So I still think we could do more – a lot more – to reclaim this side of DLTs. And hey, you people who’ve suggested that we should see more of the ‘one guy/two girls’ version of the DLT – I find that irksome. Do we really need to revert to the portrayal of girls spatting over a big hunk of man-meat to make the trope ‘more interesting’? The idea of women fighting each other over a guy seems very 1950s, if you ask me (but then, maybe the ‘guys fighting over a girl’ model is equally Neanderthal – I think I know which I’d prefer, though).
In addition: for a very long time, women in literature were portrayed as simplistic creatures, with simple desires. But guess what? Women aren’t like that. Women can love as deeply and broadly and messily as they like. As Pam and Pearson explain: “Men and women love with equal passion as well as folly”. Women don’t always make ‘correct’ choices – and the focus of their passion may not always be narrow and clear-cut. We don’t always buy into the more socially acceptable idea that women are monogamous, and cleave to a single partner for life, whereas men are virile, and have license to ‘spread their seed’ (or whatever) more widely. Is it more ‘unnatural’ for a woman to have more than one soulmate/lover, or for a woman to find her OTP in high school and avoid any other interactions forever thereafter? To me, that latter idea could be just a version of the old ‘perfect virgin’ trope – and I think we might have moved beyond that now.
* love is complicated: love is so simple – and so freaking complicated that artists of every category have dealt with it in their work since time immemorial. Love is diverse. It may not always take the shape and form that we as a society try to squeeze it into. Love and sex are messy. People are always asking for a more accurate portrayal of ‘reality’ in YA – well, DLTs often fit with that. There isn’t always a clear decision, there isn’t always a mess-free way to resolve the situation – sometimes, there’s gonna be heartbreak and loss. It’s tough, but ‘reality’ can be tough. I’m gonna go with Pam/Pearson again here: “While love triangles can be accused of being clichéd, if done well, they provide insight into the complexity of love”.
Thus, the question remains – should writers use DLTs in their work?
Let me tell you a personal story. You know I wrote Every Move, right? In the finale of the Every series, we see Rachel Watts return to her hometown to figure out her personal traumatic shit and battle the Big Evil. Along the way she meets an old friend, Harris Derwent. Rachel isn’t attracted to Harris – I mean, she notices that he’s an attractive guy, because she’s not, y’know, blind – but Harris is compassionate and generous towards her when she’s at her lowest, and her opinion of him improves steadily during the course of the book (at first she thinks he’s a dirtbag). Harris, unfortunately, fancies Rachel – it kinda sucks to be Harris. He does try making a move on Rachel, but (spoiler alert – as if you needed one) she rebuffs him.
Now when I wrote Harris into the story, I wasn’t thinking ‘DLT’. I was thinking that Rachel was at a crossroads moment in her life – nearly eighteen, preparing to enter adulthood – and she was in a state of confusion about everything: her ability to cope with stress and pain, her relationship with her parents and friends, her relationship with her boyfriend, Mycroft (who was having some personal crises of his own). I wrote Harris in because he was a concrete representation of Rachel as she might have been if she’d stayed in Five Mile. Harris and Rachel share history: the same jokes and memories, the same local vernacular, the same understandings of life (Harris is basically Guy!Rachel). And Rachel has to confront that part of herself – the alternative path, the road not travelled, in all its attractiveness and nostalgia – before she can make a decision about which path she wants to choose.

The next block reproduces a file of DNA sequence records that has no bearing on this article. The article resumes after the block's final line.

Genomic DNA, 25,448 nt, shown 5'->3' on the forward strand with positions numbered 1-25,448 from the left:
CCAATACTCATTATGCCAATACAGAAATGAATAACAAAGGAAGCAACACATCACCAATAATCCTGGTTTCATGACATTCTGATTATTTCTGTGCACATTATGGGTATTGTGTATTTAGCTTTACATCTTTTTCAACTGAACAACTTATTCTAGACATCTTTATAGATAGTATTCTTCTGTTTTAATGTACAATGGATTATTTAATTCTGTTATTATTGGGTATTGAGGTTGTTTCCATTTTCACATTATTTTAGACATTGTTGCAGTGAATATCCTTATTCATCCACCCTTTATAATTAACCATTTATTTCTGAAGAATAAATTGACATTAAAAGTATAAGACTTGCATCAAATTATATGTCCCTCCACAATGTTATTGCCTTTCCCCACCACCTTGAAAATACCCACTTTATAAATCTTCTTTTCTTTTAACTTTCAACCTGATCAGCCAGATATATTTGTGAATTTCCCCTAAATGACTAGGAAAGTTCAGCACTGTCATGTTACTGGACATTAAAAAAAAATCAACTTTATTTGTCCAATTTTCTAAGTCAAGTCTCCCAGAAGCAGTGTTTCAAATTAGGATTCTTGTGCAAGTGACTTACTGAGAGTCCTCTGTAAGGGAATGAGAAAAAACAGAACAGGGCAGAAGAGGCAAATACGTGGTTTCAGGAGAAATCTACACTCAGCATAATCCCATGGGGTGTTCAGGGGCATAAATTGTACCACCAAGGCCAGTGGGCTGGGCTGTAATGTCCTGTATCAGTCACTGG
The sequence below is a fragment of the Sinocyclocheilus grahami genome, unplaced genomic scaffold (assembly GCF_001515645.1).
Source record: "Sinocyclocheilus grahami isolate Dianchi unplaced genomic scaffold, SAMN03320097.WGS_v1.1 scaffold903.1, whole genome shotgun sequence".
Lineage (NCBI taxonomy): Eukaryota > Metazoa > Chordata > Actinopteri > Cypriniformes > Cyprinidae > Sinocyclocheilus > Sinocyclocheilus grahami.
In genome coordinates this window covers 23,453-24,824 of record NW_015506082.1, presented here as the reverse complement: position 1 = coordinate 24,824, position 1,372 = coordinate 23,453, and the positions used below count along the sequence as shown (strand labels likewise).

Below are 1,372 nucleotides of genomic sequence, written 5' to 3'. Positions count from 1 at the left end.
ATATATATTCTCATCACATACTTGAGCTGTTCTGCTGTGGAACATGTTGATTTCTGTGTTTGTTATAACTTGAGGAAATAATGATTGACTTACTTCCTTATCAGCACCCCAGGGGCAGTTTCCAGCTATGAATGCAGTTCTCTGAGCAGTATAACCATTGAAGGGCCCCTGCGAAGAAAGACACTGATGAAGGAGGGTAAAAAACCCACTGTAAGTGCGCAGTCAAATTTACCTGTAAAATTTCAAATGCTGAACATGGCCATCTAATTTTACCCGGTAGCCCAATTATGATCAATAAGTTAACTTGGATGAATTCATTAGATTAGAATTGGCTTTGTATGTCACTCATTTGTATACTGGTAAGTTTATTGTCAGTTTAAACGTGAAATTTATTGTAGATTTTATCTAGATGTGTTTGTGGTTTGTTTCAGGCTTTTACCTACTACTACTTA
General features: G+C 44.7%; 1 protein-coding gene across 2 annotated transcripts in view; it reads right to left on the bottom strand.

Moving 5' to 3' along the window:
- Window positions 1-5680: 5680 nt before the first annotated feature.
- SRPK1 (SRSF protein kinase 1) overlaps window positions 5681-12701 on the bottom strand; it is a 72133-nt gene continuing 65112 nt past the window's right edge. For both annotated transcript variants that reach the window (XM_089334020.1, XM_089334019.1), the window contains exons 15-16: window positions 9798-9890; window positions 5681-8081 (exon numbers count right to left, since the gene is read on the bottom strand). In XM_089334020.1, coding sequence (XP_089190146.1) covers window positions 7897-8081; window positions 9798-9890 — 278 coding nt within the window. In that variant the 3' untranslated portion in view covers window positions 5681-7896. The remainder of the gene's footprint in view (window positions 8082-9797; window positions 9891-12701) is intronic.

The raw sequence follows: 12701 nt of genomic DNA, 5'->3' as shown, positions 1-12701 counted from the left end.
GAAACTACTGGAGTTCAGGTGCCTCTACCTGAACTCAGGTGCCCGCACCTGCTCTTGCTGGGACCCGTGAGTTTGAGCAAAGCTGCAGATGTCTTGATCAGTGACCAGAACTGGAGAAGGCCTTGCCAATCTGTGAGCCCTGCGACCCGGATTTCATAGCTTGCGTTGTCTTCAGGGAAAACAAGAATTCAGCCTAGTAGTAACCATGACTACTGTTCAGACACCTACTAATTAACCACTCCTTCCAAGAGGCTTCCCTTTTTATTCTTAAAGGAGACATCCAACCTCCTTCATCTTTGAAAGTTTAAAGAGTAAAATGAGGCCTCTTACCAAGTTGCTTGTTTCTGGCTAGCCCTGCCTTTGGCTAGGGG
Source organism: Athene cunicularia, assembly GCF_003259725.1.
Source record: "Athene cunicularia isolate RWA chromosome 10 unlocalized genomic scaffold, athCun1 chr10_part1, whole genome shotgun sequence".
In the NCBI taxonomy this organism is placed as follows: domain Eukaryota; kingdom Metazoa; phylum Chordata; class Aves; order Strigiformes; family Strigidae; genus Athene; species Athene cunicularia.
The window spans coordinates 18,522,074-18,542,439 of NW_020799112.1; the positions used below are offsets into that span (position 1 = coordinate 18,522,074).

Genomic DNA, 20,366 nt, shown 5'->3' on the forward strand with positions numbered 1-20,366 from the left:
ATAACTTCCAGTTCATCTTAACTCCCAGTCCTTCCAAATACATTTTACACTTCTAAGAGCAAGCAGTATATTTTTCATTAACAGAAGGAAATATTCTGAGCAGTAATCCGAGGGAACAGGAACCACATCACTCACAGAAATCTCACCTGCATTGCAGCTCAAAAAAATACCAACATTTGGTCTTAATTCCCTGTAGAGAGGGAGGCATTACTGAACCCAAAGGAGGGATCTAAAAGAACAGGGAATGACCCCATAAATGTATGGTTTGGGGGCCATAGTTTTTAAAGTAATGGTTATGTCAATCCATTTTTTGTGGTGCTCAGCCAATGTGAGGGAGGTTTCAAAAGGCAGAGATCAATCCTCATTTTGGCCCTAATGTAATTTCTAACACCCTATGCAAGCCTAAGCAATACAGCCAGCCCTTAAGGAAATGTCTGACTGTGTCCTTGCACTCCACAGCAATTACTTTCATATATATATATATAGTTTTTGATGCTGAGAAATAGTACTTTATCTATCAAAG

Carrie Ryan summed it up best (again): “each man is a viable choice for the heroine but each speaks to a different part of who she is. The heroine isn’t choosing between two men, she’s choosing who SHE wants to be and that will dictate who the right match is.”
So Harris seemed like a fine fine idea at the time I was writing Every Move. But wow, people took umbrage. Like, serious umbrage. Some readers said they couldn’t finish the book because the thought of Rachel even considering Harris over Mycroft made their poor hearts squirm. Some people warned readers away from the series, because they felt the ‘DLT’ ruined a perfectly good story.
I was shocked, I have to say. Because I didn’t think I’d written a DLT (and Wikipedia seems to agree with me – see the definition of “a former lover or friend returns…usually not considered a love triangle…in the end the
To wit – I will think very carefully about using the DLT trope (even a whiff of it!) in any future books that I’d like to see succeed. Which is kinda crazy, if authors are self-censoring – and maybe throwing out a perfectly logical plot arc – because they fear the backlash over DLTs. I’m not the only author who’s acknowledged this – another author friend recently said she’s battening down the hatches because she wrote a DLT into her next book.
I’m sure some people are cheering – they’d be happy to never see another DLT in YA fiction again. But…well, I’ve already noted the points for and against. Sometimes you use DLTs for a reason. Only then you have to stand back and see your Ickle Baby Book get strafed in reviews, which hurts.
I think, sometimes, clichés work because people identify with them (for whatever reason). And if you read Joseph Campbell, then hell – everything has already been written, there’s no combination of plot elements that hasn’t been used up and turned into a cliché. But DLTs seem to be a special case. The rash of DLTs in YA fiction over the last few years seems to have poisoned the well for writers who would like to use it in their work. If you want to use a DLT in your book, think carefully and consider your options. Just sayin’.
Having said that, if you can find a compelling and original angle on it, and it makes the story work good, more power to you.
Want to read more about the issue? Try: